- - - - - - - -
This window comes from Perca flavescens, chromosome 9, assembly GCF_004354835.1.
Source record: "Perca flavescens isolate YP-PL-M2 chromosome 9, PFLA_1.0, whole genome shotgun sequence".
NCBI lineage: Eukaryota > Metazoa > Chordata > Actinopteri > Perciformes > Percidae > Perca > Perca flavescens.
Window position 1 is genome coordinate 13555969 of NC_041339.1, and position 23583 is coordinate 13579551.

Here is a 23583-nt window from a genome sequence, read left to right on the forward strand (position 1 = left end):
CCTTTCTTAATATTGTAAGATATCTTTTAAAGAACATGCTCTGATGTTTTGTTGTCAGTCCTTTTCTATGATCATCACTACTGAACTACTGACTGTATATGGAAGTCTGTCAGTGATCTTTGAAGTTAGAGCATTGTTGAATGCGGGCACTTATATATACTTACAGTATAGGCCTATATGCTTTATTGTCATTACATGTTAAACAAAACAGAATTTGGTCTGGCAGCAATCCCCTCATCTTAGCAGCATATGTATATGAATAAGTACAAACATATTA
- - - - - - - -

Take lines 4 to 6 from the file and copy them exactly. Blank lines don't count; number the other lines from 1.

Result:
Window position 1 is genome coordinate 13555969 of NC_041339.1, and position 23583 is coordinate 13579551.

Here is a 23583-nt window from a genome sequence, read left to right on the forward strand (position 1 = left end):
CCTTTCTTAATATTGTAAGATATCTTTTAAAGAACATGCTCTGATGTTTTGTTGTCAGTCCTTTTCTATGATCATCACTACTGAACTACTGACTGTATATGGAAGTCTGTCAGTGATCTTTGAAGTTAGAGCATTGTTGAATGCGGGCACTTATATATACTTACAGTATAGGCCTATATGCTTTATTGTCATTACATGTTAAACAAAACAGAATTTGGTCTGGCAGCAATCCCCTCATCTTAGCAGCATATGTATATGAATAAGTACAAACATATTA